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I'm starting a project which is broken up over multiple VS projects and I was planning on having separate testing projects for each of the projects, so I'd have a solution like this:

  • Project1
  • Project1.Test
  • Project2
  • Project2.Test

There are some internal classes which I want to have tested. So I used Visual Studio 2008 (SP1) to generate the test stubs in my test project and added the InternalsVisibleTo. But I get a red squiggly line under the internal class. If I compile I get a successful build, and looking at the test method the red squiggles are gone.

But if I tough the file the squiggles come back and I have no intellisense on the internal class.

The internal is within Project1 and the test is within Project1.Test. For completeness I decided to do the exact same manner of generating the test method but this time into Project2.Test, and this time it's shown to be completely working. I don't get red squiggles, I get intellisense, everything.

I've tried deleting Project1.Test and recreating the test method, everything I can think of, but no matter what I do I can't get the internal to be completely visible within its paired Test project, only in the one which is designed to be for another project.

It's doing my nut that it's not working!

share|improve this question
Is it VS2008 SP1? – Mitch Wheat Feb 22 '09 at 7:49
Yep, updated the post for showing that – Aaron Powell Feb 22 '09 at 9:28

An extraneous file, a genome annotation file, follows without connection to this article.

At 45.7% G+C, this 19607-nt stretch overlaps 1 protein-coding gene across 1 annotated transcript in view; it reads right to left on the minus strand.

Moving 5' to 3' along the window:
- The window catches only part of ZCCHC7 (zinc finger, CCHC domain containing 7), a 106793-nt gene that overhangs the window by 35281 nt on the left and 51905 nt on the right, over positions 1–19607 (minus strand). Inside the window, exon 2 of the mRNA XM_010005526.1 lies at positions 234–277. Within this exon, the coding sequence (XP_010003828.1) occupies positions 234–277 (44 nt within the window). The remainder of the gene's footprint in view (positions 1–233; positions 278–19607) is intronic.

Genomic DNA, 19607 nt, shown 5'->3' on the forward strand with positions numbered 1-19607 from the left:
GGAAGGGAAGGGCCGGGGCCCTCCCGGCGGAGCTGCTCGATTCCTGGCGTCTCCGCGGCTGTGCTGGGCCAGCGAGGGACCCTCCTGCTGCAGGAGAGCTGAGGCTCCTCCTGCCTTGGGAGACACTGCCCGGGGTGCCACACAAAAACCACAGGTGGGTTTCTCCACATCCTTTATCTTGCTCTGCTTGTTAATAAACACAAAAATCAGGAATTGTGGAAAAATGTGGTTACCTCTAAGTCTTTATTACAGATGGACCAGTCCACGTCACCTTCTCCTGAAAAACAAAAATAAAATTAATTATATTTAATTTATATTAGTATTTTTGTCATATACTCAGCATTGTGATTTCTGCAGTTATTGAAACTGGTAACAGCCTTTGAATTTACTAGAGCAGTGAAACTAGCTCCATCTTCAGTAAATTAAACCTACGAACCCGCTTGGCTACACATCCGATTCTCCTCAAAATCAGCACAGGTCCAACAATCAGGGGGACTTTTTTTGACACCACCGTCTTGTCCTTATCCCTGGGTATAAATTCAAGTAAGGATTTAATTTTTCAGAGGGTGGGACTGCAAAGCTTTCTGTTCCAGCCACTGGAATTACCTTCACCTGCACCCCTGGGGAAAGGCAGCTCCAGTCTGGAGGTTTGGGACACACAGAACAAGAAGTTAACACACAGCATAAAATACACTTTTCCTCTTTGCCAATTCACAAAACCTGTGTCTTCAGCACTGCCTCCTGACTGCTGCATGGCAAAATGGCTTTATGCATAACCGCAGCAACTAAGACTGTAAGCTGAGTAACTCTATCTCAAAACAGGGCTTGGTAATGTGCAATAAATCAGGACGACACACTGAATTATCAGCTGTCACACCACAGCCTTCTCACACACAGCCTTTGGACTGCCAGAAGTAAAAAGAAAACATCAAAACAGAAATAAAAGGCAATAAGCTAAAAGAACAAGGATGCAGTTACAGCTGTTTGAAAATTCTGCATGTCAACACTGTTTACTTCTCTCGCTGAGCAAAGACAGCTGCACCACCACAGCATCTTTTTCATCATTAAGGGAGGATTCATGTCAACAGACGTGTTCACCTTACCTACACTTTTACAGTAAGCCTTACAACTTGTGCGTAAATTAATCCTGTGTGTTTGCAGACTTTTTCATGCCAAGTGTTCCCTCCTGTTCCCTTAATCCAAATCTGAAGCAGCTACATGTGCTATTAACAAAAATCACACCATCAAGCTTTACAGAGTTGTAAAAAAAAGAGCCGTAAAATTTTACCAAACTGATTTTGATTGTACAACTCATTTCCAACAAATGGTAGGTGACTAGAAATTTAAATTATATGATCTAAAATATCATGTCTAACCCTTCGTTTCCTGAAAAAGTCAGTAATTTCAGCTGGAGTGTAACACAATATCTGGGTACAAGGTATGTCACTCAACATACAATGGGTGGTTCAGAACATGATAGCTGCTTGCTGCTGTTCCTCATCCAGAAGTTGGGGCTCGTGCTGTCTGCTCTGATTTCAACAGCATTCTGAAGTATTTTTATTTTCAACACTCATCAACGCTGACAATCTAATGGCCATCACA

do u have resharper installed? or any other addin that can alter syntax highlighting? – Simon Feb 25 '09 at 13:14
Nope, no add-ins – Aaron Powell Feb 26 '09 at 0:32

Could you be using a string constant or something other than the exact literal stirng (without concatenation) in your InternalsVisibleTo attribute? We had the habit of using a string constant to define it, and that works fine for everything except intellisense. Replace by pasting as a simple string and it works.

Deleting your .suo file (same folder as your solution file) might help as well.

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using an exact string solved it for me. – Courtney D Jul 14 '10 at 1:03

I've seen this too, especially when using strong names. To be honest, I didn't get excited; as long as it compiles and tests correctly, I can live with the odd glitch. For example, if you get one build problem, I've seen it complain that it can't find the other (internal) methods - but a clean build shows no errors. Again, I'm not to bothered by this... (maybe I'm too forgiving?).

In particular, it is only rarely that I need to use an internal type/member in the tests (most of the time I'll try to test via the public API); so the lack of 100% reliable intellisense isn't usually a big problem. I already know the type/member I am looking for (copy/paste ;-p).

Sure, it would be nice if it was fixed, but if I was the budget manager, I could probably live with it and focus on other features first.

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Yeah it's not a hugh problem but it's annoying when you miss-type a member cuz intellisense died! – Aaron Powell Feb 22 '09 at 9:30

It might be a problem with IntelliSense DB file. Try to delete it and have VS try and rebuild the DB.

To do this close the solution and delete (all?) .ncb files. To be on the safe side, just rename them to something like .nc4 or whatever. Reopen the solution and rebuild it. Let me know if it works.

EDIT: Apparently, ncb files are only for C++ projects. I don't know where the IntelliSense DB for C# projects are, nor could I find out. If I were you, I would still try to find a way to reset the DB.


share|improve this answer
For C#, intellisense for foo.dll is in the foo.xml file generated if enabled; however, project references inside a solution don't use this - they can access the metadata directly. – Marc Gravell Feb 22 '09 at 8:50

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